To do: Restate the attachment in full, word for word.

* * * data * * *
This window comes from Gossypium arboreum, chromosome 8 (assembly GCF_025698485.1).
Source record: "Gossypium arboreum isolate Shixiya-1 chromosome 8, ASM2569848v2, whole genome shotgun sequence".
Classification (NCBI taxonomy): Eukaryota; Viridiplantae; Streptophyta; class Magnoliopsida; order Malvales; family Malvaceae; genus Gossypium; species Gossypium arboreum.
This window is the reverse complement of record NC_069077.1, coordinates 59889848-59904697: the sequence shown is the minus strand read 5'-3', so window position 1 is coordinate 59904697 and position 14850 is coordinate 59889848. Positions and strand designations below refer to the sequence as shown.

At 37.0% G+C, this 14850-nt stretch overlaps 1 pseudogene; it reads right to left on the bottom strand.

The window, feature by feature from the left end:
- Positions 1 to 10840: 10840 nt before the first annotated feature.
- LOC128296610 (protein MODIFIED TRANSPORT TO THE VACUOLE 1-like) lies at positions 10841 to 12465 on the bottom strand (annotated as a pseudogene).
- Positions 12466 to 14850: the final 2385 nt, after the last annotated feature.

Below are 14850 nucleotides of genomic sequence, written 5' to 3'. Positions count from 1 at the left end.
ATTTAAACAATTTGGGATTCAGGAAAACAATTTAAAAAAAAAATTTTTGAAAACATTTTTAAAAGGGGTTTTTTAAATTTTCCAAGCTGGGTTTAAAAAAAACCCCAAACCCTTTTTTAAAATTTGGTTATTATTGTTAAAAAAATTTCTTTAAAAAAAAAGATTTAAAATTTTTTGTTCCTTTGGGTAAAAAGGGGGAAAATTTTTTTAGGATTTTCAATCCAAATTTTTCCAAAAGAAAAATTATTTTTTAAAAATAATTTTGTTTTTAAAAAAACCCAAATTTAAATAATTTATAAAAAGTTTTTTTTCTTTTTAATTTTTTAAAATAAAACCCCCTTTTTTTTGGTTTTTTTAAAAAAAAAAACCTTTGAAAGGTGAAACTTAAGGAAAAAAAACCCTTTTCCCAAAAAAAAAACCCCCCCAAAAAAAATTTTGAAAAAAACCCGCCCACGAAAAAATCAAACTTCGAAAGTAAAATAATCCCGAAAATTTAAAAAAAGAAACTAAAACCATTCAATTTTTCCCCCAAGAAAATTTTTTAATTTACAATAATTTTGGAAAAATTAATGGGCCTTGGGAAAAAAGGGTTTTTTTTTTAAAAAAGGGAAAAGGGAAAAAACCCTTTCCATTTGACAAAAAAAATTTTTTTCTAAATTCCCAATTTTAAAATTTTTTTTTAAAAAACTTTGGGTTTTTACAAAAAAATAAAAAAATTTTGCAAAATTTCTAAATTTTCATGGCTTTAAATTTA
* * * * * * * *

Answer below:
This window comes from Gossypium arboreum, chromosome 8 (assembly GCF_025698485.1).
Source record: "Gossypium arboreum isolate Shixiya-1 chromosome 8, ASM2569848v2, whole genome shotgun sequence".
Classification (NCBI taxonomy): Eukaryota; Viridiplantae; Streptophyta; class Magnoliopsida; order Malvales; family Malvaceae; genus Gossypium; species Gossypium arboreum.
This window is the reverse complement of record NC_069077.1, coordinates 59889848-59904697: the sequence shown is the minus strand read 5'-3', so window position 1 is coordinate 59904697 and position 14850 is coordinate 59889848. Positions and strand designations below refer to the sequence as shown.

At 37.0% G+C, this 14850-nt stretch overlaps 1 pseudogene; it reads right to left on the bottom strand.

The window, feature by feature from the left end:
- Positions 1 to 10840: 10840 nt before the first annotated feature.
- LOC128296610 (protein MODIFIED TRANSPORT TO THE VACUOLE 1-like) lies at positions 10841 to 12465 on the bottom strand (annotated as a pseudogene).
- Positions 12466 to 14850: the final 2385 nt, after the last annotated feature.

Below are 14850 nucleotides of genomic sequence, written 5' to 3'. Positions count from 1 at the left end.
ATTTAAACAATTTGGGATTCAGGAAAACAATTTAAAAAAAAAATTTTTGAAAACATTTTTAAAAGGGGTTTTTTAAATTTTCCAAGCTGGGTTTAAAAAAAACCCCAAACCCTTTTTTAAAATTTGGTTATTATTGTTAAAAAAATTTCTTTAAAAAAAAAGATTTAAAATTTTTTGTTCCTTTGGGTAAAAAGGGGGAAAATTTTTTTAGGATTTTCAATCCAAATTTTTCCAAAAGAAAAATTATTTTTTAAAAATAATTTTGTTTTTAAAAAAACCCAAATTTAAATAATTTATAAAAAGTTTTTTTTCTTTTTAATTTTTTAAAATAAAACCCCCTTTTTTTTGGTTTTTTTAAAAAAAAAAACCTTTGAAAGGTGAAACTTAAGGAAAAAAAACCCTTTTCCCAAAAAAAAAACCCCCCCAAAAAAAATTTTGAAAAAAACCCGCCCACGAAAAAATCAAACTTCGAAAGTAAAATAATCCCGAAAATTTAAAAAAAGAAACTAAAACCATTCAATTTTTCCCCCAAGAAAATTTTTTAATTTACAATAATTTTGGAAAAATTAATGGGCCTTGGGAAAAAAGGGTTTTTTTTTTAAAAAAGGGAAAAGGGAAAAAACCCTTTCCATTTGACAAAAAAAATTTTTTTCTAAATTCCCAATTTTAAAATTTTTTTTTAAAAAACTTTGGGTTTTTACAAAAAAATAAAAAAATTTTGCAAAATTTCTAAATTTTCATGGCTTTAAATTTA